Hardball with Chris Matthews, 1/14/13, 7:00 PM ET

Sideshow: The anti-science Science Committee

The House Science Committee continues to not support science, conservative lawmakers continue to block any new federal gun laws from being enforced, The...

Not again! GOPers attempt to gut next round of Sandy funding

By Maryalice Aymong

Republicans are wasting no time in another attempt at gutting the next round of relief spending for victims of Hurricane Sandy.

The debacle over funding for victims of Hurricane Sandy is far from over. Although the House passed an initial round of aid for victims of the storm, they are set to vote again this week on a more comprehensive aid package. The $50 billion dollar bill will be divided into two sections; the first designates $17 billion for urgent disaster relief needs; the second is a $33 billion amendment that covers long-term relief projects.

You might think Republicans would want to avoid the firestorm that was the last vote, when 67 members of the GOP voted against the bill. Northeastern Republicans like Congressman Peter King and New Jersey Governor Chris Christie had no qualms about singling out members of their own party for playing politics at the expense of victims in desperate need of services.

In addition to building repair and relief services for victims, this week’s bill sets aside funding for studies on flood-prevention and oil-spill research. You might expect this forward-looking and research-based portion of the bill to have the support of scientifically-inclined members of the House. As it turns out, one prominent member of the House Committee on Science, Space, and Technology is doing the exact opposite. Georgia Congressman Paul Broun is proposing several amendments to the bill, two of which would cut funding for research projects on oil-spills and flood prevention.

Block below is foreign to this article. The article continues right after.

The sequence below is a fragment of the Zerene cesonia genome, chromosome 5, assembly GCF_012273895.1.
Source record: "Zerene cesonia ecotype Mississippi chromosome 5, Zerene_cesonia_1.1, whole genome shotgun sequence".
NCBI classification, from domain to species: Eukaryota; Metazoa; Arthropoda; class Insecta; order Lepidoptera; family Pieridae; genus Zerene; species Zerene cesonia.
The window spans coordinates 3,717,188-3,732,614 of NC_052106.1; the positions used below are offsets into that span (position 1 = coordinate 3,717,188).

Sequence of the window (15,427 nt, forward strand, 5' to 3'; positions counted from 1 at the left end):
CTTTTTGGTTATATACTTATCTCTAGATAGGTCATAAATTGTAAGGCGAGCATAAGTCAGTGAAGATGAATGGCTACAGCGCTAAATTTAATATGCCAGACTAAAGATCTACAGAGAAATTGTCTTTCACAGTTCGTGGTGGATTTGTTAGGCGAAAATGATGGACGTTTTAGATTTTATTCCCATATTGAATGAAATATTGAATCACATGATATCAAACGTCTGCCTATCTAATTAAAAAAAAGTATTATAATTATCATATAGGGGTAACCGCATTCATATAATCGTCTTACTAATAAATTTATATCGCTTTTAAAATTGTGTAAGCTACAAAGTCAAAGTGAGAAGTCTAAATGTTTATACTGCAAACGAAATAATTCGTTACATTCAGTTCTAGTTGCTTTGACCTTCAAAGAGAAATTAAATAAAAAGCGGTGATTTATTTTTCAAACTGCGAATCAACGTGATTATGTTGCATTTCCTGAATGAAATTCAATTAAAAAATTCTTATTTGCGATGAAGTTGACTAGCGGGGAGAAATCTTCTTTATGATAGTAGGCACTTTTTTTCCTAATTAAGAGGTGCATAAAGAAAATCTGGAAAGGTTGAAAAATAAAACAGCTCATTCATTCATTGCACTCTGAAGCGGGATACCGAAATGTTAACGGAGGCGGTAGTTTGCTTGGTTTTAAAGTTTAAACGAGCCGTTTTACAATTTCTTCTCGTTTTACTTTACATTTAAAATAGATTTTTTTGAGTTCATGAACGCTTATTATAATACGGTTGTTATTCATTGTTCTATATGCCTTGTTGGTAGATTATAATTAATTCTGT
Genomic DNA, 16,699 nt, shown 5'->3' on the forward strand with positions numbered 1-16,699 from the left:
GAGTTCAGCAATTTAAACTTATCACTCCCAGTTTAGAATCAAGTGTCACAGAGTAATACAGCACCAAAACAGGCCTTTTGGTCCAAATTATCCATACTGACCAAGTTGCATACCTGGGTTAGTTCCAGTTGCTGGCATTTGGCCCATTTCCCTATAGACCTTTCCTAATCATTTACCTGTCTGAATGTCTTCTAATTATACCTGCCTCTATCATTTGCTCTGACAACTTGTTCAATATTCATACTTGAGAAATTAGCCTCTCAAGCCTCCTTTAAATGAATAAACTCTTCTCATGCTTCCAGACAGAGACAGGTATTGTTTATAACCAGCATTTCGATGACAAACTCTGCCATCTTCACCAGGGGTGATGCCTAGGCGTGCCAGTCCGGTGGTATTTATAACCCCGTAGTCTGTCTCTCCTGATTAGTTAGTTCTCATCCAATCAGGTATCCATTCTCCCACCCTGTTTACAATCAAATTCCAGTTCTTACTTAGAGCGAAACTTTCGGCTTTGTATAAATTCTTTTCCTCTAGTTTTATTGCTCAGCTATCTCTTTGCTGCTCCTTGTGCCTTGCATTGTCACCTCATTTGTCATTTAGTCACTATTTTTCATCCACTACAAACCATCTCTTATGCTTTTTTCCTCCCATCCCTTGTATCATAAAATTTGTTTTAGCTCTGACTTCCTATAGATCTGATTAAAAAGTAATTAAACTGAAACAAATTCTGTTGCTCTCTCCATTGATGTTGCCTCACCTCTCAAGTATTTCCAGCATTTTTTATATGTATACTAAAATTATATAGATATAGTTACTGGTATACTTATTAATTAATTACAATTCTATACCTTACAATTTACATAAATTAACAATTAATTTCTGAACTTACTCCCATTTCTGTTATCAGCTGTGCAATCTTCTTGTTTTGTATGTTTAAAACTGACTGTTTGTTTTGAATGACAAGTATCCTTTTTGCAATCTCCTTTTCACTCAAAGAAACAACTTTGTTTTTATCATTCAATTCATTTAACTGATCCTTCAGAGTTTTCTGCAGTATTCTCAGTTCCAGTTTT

Broun, a Republican who is not on the side of the vast majority of scientists when it comes to the issue of climate change, is also in favor of eliminating funds to help improve weather-forecasting data.

This is just a fragment of the funding that Broun and some of his Republicans colleagues hope to slash before the bill passes. In total, the group has proposed amendments that would cut $300 million from the bill.

Congressman Broun already has a checkered history with the science community, particularly in regards to his recent comments on the age of Earth.

Watch Hardball’s Sideshow video above to learn more.

Not again! GOPers attempt to gut next round of Sandy funding